Is plaintiff’s initial statutory offer to settle extinguished regarding expert costs incurred after that offer yet before a second one, where judgment met or beat either offer?

Posted by Steven Vartabedian on

In Martinez v. Brownco Construction Company, Inc. (published opinion file June 10, 2013) S200944, Gloria Martinez offered to compromise her loss of consortium claim concerning serious injuries suffered by her husband, co-plaintiff Raymond, via two settlement offers pursuant to California Code of Civil Procedure section 998. In August 2007, she offered by way of a […]

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Can the alleged reckless failure of outpatient treating medical professionals to refer elder’s case to vascular specialist constitute elder abuse?

Posted by Steven Vartabedian on

In Winn v. Pioneer Medical Group, Inc. (published opinion filed 5/24/13) B23712, the 83-year-old patient of the defendant medical group died in January 2010 from blood poisoning after emergency vascular surgery was unsuccessful in stemming her long-term vascular impairment. She had been treated by defendants for about 10 years, and she was under their sole […]

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Unpaid Interns – Is An Individual’s Agreement to Work for Free Enough?

Posted by Mark Kruthers on

California has long prohibited employees from waiving their right to be compensated for services performed for an employer. As many companies know, even if an employee signs a settlement agreement releasing all claims for monies owed, that agreement is not binding with respect to undisputed wage claims. Likewise, employees who voluntarily agree, in writing, to […]

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Can pay, based on hours worked with no guaranteed minimum, be deemed a “salary,” making employee exempt from overtime?

Posted by Steven Vartabedian on

California Labor Code section 515, subdivision (a), sets forth the requirements for determining whether an employee may be classified as exempt from pay requirements including those with respect to overtime: (1) the primary job duties are executive, administrative or professional), (2) the work involves the regular exercise of discretion and independent duties, and (3) the […]

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Is the full amount billed for medical care admissible at personal injury trial to prove past medical, future medical or general damages?

Posted by Steven Vartabedian on

The recent appellate opinion in Corenbaum v. Lampkin (filed 4/30/13) 2013 DJDAR 5591 answers “no” on all counts. The California Court of Appeal, Second Appellate District, Division Three, determined that only the actual amount paid for past medical care (here, as is typical, the discount rate paid by the medical insurer) is relevant and admissible. […]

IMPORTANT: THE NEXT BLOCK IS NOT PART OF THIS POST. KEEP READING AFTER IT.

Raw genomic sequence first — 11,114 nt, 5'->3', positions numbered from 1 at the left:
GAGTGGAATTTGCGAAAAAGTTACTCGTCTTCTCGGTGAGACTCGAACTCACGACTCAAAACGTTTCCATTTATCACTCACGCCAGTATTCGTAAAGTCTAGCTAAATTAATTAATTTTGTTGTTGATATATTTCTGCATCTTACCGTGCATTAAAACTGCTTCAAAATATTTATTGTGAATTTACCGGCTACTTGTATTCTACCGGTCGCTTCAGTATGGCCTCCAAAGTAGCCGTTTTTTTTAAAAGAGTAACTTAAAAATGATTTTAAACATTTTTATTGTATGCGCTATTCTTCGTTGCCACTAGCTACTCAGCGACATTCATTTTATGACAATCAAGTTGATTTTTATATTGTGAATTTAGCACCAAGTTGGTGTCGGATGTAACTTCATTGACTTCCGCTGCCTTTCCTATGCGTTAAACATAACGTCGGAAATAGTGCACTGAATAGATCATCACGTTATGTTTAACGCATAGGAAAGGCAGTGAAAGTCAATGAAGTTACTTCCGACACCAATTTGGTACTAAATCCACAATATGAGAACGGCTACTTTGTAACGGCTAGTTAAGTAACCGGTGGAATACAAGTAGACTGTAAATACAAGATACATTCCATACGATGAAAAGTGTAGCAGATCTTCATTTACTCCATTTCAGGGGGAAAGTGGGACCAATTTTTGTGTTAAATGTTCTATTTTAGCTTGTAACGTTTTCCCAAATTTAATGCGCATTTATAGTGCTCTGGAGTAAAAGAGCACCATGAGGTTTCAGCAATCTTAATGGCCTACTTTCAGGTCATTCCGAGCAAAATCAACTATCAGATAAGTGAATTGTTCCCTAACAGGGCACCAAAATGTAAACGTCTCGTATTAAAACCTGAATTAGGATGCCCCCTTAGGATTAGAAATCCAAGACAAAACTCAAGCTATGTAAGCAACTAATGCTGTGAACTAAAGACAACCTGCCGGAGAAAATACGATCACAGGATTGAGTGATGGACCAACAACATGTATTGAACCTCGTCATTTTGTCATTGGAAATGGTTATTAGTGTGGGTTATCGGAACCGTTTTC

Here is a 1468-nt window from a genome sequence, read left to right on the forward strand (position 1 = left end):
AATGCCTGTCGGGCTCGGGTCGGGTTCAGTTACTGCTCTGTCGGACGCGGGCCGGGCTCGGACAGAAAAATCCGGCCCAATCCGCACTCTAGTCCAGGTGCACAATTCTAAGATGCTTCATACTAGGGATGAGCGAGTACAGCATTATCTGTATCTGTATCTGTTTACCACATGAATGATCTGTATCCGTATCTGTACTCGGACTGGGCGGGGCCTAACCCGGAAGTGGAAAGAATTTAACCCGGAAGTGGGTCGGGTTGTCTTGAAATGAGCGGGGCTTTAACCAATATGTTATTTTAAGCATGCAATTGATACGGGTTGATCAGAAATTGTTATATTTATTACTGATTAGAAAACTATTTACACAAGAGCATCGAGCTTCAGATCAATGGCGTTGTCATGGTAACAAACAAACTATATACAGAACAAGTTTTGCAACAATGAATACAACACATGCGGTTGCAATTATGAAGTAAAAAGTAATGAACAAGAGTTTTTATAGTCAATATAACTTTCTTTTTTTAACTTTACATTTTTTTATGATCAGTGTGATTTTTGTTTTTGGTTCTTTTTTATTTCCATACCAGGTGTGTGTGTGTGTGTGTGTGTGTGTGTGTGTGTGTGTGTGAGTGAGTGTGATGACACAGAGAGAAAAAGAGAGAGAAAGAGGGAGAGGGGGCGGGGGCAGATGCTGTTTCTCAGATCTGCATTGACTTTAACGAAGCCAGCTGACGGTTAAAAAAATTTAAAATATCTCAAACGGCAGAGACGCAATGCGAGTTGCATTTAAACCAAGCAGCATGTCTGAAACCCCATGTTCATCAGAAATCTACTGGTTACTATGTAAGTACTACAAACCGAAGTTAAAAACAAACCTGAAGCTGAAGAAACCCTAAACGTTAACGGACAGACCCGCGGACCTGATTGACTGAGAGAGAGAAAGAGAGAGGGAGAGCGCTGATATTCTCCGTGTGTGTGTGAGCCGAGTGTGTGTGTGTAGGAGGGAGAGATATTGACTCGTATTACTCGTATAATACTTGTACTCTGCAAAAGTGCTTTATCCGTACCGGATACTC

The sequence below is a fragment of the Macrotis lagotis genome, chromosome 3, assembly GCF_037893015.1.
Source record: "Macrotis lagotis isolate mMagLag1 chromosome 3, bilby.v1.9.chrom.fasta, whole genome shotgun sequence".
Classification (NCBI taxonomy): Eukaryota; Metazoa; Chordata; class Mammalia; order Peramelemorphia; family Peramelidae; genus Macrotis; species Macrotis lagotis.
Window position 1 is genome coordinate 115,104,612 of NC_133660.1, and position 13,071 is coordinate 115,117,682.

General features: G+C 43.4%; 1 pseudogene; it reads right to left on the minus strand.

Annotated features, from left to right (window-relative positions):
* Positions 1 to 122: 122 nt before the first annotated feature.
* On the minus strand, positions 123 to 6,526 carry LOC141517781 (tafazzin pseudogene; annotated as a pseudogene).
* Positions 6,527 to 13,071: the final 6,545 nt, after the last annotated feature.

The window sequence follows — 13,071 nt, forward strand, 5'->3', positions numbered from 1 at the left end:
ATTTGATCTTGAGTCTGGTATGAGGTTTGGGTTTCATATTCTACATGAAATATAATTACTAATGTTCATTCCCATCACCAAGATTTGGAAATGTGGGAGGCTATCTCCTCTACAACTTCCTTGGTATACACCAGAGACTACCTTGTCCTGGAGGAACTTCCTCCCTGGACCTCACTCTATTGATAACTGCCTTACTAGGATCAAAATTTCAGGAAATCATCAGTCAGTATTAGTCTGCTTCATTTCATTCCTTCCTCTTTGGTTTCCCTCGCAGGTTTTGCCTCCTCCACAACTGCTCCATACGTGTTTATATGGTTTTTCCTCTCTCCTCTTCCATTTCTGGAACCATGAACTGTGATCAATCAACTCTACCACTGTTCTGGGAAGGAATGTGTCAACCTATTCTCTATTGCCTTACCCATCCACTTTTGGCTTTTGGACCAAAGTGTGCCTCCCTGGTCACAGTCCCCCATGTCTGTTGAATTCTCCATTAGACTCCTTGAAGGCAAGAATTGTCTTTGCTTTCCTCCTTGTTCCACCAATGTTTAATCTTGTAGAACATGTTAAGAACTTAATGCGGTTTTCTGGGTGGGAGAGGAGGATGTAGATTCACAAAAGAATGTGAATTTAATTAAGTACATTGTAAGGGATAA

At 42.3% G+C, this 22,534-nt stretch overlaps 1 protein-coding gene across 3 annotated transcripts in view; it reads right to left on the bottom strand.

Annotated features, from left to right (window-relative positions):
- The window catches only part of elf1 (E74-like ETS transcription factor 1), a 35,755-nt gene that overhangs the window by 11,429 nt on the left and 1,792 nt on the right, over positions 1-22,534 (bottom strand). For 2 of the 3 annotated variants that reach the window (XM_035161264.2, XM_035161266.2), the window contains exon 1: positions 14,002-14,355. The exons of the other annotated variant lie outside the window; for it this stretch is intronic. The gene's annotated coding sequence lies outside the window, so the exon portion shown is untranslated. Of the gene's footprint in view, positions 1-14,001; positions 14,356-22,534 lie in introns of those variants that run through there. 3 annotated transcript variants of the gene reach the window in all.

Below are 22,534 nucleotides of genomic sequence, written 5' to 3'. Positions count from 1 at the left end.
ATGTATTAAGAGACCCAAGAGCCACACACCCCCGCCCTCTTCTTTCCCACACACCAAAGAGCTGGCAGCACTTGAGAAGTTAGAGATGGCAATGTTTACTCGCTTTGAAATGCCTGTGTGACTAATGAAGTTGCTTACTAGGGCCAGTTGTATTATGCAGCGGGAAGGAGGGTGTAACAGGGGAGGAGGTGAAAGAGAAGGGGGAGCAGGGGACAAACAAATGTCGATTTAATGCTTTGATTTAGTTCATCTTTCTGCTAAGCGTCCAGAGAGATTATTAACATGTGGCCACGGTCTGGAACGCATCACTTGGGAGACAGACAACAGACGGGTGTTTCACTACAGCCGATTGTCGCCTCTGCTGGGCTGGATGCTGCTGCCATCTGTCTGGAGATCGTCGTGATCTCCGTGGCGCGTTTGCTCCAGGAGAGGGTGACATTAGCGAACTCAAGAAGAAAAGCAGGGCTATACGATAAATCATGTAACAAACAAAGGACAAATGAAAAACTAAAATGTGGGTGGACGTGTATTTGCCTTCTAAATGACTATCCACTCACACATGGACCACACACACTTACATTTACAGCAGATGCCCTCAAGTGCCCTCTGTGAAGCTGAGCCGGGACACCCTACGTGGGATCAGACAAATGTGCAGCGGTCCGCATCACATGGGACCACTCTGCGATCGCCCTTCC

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When may an attorney represent in a new action a party adverse to former client he represented in previous actions?

Posted by Steven Vartabedian on

The short answer is the attorney may represent the new client against his old client when the new case does not involve matters substantially related to the prior representations. A “substantial relationship” exists where ” the attorney had a direct professional relationship with the former client in which the attorney provided legal advice and services […]

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What are the risks of filing an appeal as a tool to force settlement?

Posted by Steven Vartabedian on

In Kleveland v. Siegel & Wolensky, LLP (filed 4/17/13) 2013 DJDAR 4961, the appellate court answered this question with a stinging rebuke: where there was no arguable merit to the initial probate petition and appeal, the court awarded attorney fees and sanctions totaling more than $60,000 against the appellant’s attorneys in the later appeal of […]

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When should a “negligence per se” jury instruction be given and what is the impact of the giving or not giving?

Posted by Steven Vartabedian on

There is a popular notion that if a party has violated a statute, legal liability necessarily flows from that violation. Not always so. Spriesterbach v. Holland (filed 4/9/13) 2013 DJDAR 4567 discusses some of important nuances concerning this subject. Plaintiff rode his bicycle on a sidewalk in the direction opposite the direction of vehicular traffic […]

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New Regulations and Court Decisions Spotlight The Interactive Process

Posted by Micah Nilsson on

Determining whether an employee’s physical or mental impairment should be considered a “disability” under the law has always been challenging for employers.  Recently amended California regulations establish that employees have an increasingly light burden to demonstrate they are disabled. The regulations effectively encourage employers to spend less time figuring out if an employee is disabled […]

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Does a third party’s criminal conduct of throwing concrete down onto a freeway relieve truck manufacturer’s duty to design windshield to protect against such flying objects?

Posted by Steven Vartabedian on

In Collins v. Navistar, Inc. (filed March 29, 2013) 2013 DJDAR 4169, a juvenile was throwing chunks of concrete from a freeway overpass onto the freeway, hitting a number of vehicles. One such vehicle was that of plaintiff’s deceased spouse, William Collins; a two and a half pound chunk penetrated the windshield and hit William […]

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